Netflix's new teen drama Tiny Pretty Things has certainly got viewers talking. The new show, which is set in the cutthroat world of elite ballet dancing, debuted on the streaming platform on Monday and was met with initial excitement but now many viewers have called out the series for a number of reasons.
The ten-episode series, which has been described as Black Swan meets Gossip Girl, follows a young ballerina named Neveah (Kylie Jefferson) who is offered the chance to attend an elite ballet school after one of its star students mysteriously falls to her death. As the story unfolds, Neveah begins to learn some unsettling truths about her new school and classmates.
WATCH: Netflix's Tiny Pretty Things is set in the cutthroat world of elite ballet dancing - watch the trailer
The show has been adapted from young adult novel Tiny Pretty Things and its sequel Shiny Broken Pieces by Sona Charaipotra and Dhonielle Clayton. And it seems readers of the books are not happy with Netflix's adaptation.
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Many took to Twitter to point out how explicit the series is compared to the books, with one viewer commenting: "Why are there so many sex scenes in Tiny Pretty Things? They are teenagers and the book doesn't feature any sex scenes, it's a YA book."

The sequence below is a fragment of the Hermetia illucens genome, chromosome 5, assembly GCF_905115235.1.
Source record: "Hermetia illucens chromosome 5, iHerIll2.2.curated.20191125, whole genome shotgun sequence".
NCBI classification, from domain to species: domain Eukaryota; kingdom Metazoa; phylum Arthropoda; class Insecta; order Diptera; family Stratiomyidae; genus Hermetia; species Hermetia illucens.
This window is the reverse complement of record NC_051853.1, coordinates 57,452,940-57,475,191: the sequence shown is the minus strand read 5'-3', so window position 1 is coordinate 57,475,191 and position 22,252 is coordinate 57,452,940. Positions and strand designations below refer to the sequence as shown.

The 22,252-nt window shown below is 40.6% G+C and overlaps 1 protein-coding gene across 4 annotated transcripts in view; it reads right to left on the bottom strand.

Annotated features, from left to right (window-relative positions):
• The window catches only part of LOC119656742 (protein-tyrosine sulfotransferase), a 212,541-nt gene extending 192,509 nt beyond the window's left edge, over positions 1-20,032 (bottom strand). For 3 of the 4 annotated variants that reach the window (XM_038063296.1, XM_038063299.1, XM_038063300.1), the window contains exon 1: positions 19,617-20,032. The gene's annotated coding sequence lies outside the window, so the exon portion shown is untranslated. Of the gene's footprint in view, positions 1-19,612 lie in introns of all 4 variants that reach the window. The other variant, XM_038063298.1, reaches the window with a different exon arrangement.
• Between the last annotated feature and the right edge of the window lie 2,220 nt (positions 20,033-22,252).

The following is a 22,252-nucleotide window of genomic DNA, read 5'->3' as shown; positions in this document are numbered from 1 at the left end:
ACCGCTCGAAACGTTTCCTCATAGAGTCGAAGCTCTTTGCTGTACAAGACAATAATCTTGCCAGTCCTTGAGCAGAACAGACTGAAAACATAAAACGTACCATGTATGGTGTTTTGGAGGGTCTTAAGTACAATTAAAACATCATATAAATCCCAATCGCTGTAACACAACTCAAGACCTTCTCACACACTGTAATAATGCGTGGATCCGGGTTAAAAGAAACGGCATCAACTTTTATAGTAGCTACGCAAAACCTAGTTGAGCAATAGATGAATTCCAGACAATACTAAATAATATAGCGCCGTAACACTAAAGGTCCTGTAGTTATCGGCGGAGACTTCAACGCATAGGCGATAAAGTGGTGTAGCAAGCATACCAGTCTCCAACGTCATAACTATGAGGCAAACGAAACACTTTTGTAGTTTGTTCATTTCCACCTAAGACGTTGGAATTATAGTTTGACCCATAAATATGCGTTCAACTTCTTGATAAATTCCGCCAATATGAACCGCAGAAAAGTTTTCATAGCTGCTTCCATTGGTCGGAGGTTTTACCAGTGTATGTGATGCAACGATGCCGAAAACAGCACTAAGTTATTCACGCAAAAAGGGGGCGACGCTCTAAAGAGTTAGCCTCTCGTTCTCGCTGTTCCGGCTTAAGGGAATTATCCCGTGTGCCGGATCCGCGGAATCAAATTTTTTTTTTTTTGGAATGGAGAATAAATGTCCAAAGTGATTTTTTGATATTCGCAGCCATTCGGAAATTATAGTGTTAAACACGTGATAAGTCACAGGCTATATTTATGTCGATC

Another wrote: "Some of the scenes make me uncomfortable as a 20-something-year-old. Why are there explicit sex scenes of the main characters? Aren't they supposed to be teenagers? Am I the only one that thinks this?"
A third added: "I didn't expect Tiny Pretty Things to be so explicit."
Others were left disappointed at how other plotpoints fell to the wayside in favour of racier scenes, as one viewer pointed out: "Tiny Pretty Things by Netflix had so much potential for a story about a Black woman striving to succeed in a white, privileged sport. But instead, it's just a show about sex," another tweeted.
The official synopsis for the series reads: "Tiny Pretty Things is set in the world of an elite ballet academy and charts the rise and fall of young adults who live far from their homes, each standing on the verge of greatness or ruin.
The new teen drama has been criticised for its risque content
"As Chicago's only elite dance school, the Archer School of Ballet serves as the company school for the city's renowned professional company: City Works Ballet.
"The Archer School is an oasis for an array of dancers: rich and poor, from north and south, and a range of backgrounds. Yet they all share a rare talent and passion for dance, a loyal sense of community… and when it comes to their dreams, no Plan B."
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